Adopting Two Boys
The missionaries invited the brothers to stay for the 10 days needed to complete the treatment.
To Sabbath School teachers: This story is for Sabbath, May 25.
Children kept knocking on the door of Juan and Juanita’s house on the compound of the Seventh-day Adventist hospital in Africa.
Juan and Juanita, married medical volunteers from Argentina doing a one-year mission term, were living on a small stipend, but they gladly shared rice and other simple foods from their kitchen.
Then it struck Juan and Juanita. Some of the children weren’t hungry at all and seemed to have other challenges, perhaps emotional needs.
“We asked ourselves if we were really helping them,” Juan said.
Determined to understand the children better, Juan and Juanita visited the village of a teenager who did odd jobs for them. The teen’s own home astonished them. He had two little brothers, ages 3 and 5, who lived alone. Moreover, it was winter, and the boys were ill.
The teen wasn’t home for much of the day, and the couple decided that asking him to give medicine to his little brothers daily would be too much to expect. Remembering that they had an extra room at home, they took the small boys back to the hospital compound. They invited the brothers to stay for the 10 days needed to complete the treatment.
As the boys’ health improved, Juan and Juanita learned that they had no father. Their mother was working far away and could not send for them. Juan and Juanita decided to keep caring for the two boys.
The couple helped the boys with their basic needs, enrolled them in the Adventist school, and took them to Sabbath School.
During family worship, the boys heard stories from the Bible, and they especially identified with miracles such as how God’s people were led out of slavery in Exodus.
Despite their young age, the boys even took the initiative to help with chores. One morning Juanita woke up to find the 5-year-old in the kitchen, standing on the tips of his toes at the sink, washing dishes.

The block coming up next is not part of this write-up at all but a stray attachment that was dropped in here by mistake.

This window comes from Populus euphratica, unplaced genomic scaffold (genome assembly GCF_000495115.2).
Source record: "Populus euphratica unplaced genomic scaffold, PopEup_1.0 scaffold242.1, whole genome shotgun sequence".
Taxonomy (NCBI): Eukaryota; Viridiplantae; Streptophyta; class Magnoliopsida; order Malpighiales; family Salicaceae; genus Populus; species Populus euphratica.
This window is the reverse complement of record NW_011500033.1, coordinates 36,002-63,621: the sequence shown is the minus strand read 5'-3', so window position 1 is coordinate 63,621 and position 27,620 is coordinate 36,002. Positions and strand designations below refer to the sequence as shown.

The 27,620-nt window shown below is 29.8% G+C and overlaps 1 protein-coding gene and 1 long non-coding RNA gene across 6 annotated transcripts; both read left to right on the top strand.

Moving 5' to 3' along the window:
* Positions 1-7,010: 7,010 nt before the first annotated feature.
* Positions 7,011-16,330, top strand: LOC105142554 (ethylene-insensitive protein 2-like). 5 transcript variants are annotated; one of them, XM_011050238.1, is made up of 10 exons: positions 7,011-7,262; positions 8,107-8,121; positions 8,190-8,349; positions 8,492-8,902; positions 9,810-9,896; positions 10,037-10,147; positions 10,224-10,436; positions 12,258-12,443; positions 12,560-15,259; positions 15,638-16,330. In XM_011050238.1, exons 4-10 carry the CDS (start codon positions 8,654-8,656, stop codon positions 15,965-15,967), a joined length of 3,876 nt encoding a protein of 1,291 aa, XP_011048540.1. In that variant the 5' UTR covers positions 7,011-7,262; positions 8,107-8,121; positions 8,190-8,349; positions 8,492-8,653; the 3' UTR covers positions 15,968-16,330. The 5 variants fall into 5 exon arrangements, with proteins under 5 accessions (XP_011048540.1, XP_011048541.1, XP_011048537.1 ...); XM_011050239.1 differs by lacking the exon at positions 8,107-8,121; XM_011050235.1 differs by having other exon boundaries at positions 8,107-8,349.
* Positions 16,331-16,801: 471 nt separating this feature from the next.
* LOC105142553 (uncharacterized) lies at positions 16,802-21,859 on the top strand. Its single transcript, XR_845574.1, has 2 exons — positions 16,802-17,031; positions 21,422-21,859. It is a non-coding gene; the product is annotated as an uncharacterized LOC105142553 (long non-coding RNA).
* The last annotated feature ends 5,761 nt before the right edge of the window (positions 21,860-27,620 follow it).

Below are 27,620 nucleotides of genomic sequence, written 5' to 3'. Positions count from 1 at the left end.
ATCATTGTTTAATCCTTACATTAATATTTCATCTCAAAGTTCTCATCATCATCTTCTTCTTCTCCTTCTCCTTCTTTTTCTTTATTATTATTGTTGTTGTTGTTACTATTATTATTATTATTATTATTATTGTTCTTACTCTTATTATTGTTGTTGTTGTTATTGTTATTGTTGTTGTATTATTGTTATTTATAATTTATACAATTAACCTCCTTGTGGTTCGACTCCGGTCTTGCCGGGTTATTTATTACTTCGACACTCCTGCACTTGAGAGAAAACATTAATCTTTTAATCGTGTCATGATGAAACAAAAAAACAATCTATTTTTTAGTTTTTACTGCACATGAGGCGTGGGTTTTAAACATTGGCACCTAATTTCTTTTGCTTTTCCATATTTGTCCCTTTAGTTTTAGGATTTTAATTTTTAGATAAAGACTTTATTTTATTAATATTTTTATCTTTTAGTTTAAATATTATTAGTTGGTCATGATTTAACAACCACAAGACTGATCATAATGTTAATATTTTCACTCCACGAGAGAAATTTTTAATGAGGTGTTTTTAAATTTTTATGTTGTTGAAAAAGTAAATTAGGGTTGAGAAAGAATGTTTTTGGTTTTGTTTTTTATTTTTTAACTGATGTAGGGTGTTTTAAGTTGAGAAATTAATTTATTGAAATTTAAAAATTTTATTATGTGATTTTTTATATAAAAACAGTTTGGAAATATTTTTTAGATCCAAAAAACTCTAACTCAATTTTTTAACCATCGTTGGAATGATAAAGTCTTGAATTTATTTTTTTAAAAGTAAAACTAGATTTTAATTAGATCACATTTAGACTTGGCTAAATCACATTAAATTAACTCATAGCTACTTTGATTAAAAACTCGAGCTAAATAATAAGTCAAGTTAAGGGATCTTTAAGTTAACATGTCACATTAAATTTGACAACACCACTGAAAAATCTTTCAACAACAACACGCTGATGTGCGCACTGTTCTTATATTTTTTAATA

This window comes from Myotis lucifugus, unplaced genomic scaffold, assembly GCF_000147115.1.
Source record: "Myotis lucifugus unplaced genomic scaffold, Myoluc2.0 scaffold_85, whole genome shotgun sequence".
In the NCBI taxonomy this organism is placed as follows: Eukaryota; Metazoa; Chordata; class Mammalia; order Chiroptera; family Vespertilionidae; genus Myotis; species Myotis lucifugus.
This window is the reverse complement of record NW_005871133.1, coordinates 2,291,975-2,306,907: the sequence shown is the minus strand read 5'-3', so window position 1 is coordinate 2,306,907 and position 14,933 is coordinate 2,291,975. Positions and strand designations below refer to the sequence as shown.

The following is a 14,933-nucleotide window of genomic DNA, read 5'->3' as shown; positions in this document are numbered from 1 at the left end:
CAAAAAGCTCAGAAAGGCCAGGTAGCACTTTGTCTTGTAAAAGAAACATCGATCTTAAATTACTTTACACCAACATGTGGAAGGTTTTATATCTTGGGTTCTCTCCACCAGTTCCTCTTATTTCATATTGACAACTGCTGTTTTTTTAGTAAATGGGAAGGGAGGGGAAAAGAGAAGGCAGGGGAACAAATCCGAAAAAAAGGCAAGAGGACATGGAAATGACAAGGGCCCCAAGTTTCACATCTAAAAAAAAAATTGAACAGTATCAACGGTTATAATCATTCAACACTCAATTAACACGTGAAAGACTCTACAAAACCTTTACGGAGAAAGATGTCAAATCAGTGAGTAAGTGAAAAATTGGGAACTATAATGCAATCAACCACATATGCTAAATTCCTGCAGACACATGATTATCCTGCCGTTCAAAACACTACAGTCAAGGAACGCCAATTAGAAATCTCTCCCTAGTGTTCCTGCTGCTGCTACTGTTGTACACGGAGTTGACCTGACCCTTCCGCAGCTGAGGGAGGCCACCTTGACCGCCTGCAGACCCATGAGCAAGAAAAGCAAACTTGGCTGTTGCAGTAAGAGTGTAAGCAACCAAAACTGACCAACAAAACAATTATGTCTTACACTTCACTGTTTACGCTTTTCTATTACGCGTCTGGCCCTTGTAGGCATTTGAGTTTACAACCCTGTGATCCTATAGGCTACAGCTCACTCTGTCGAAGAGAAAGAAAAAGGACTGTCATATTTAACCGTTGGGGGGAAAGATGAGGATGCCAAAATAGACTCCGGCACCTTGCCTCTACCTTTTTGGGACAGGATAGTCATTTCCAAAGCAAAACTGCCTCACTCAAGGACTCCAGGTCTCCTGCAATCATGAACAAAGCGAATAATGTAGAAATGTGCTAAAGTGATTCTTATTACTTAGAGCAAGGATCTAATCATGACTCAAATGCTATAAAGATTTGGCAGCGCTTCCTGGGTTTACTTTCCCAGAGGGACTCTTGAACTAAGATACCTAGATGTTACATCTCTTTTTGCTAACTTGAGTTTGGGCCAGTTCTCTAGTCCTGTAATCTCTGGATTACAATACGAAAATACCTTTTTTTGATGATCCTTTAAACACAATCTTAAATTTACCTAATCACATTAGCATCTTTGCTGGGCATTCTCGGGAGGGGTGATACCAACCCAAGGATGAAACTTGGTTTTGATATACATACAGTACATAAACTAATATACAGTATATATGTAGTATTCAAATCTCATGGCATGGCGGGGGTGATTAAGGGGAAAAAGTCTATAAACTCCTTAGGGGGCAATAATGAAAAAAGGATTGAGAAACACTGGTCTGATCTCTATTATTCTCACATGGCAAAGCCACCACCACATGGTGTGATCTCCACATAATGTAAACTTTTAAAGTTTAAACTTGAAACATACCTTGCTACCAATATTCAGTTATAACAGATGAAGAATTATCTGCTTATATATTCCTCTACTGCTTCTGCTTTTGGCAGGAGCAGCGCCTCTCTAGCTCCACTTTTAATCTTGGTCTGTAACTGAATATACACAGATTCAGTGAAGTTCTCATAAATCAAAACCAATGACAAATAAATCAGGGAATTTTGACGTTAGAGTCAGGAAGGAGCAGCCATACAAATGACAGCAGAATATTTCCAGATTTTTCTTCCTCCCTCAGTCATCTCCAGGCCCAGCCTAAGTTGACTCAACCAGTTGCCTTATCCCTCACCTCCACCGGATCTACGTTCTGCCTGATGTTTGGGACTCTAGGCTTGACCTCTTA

“He smiled at my wife and said he knew we were tired and just wanted to help out to let us rest a bit longer,” Juan said.
Time passed, and Juan and Juanita longed to meet the boys’ mother. They thought that she must be very loving and honorable to have such noble sons.
When the couple’s one-year term with Adventist Volunteer Services ended, they made arrangements for the boys to live with local friends.
After a while, Juan and Juanita returned for a new mission term and learned that the teenage brother had died. His mother had taken away her young sons.
Juan tracked down the mother and visited her and her sons.
“It was a blessing to find them,” Juan said. “She is a lovely person. We spent time with her. The boys were shy because we hadn’t seen them for some time.”
When their second mission term ended, the couple decided to visit the reunited family one last time. Juan spent about a week with them, building a friendship with the mother as he helped her with legal paperwork and other practical issues. Juanita had to work during the week but joined them on the weekend.
Together, the couple presented the family with a box of children’s Bible books with beautiful illustrations, a Bible for each family member in their native language, and Ellen White’s “The Great Controversy.” Under a tree, they led a special Sabbath School class and church service for the community, and then said goodbye.
“It was a beautiful moment because we felt that a chapter in our lives had closed,” Juan said. “We pray that the Lord will water the seeds that have been sown.”
The African experience changed the hearts of Juan and Juanita. They noticed that Ellen White wasn’t only a prolific author with prophetic insights. She also had a living faith, practicing what she preached by caring for needy children in her own home.
“For me this was revolutionary,” Juan said. “Many times you see missionaries working in the community, but how often do they bring the mission work to their homes?”
Missionaries who do this can entertain unseen angels, Juan said, pointing to a favorite passage in Ellen White’s “Desire of Ages,” page 639: “As you open your door to Christ’s needy and suffering ones, you are welcoming unseen angels. You invite the companionship of heavenly beings. They bring a sacred atmosphere of joy and peace. They come with praises upon their lips, and an answering strain is heard in heaven. Every deed of mercy makes music there. The Father from His throne numbers the unselfish workers among His most precious treasures.”
Juan — who was 30 when he and Juanita helped the boys and is now 34 — appealed to Adventists to be vulnerable and to practice the gospel by bringing the mission work to their homes and, by God’s grace, reaching people’s hearts.
“This was a heart-changing experience for me,” said Juan, who grew up as a missionary kid. “I felt like I turned into a missionary in the mission field. I was no longer a missionary kid, but a missionary myself.”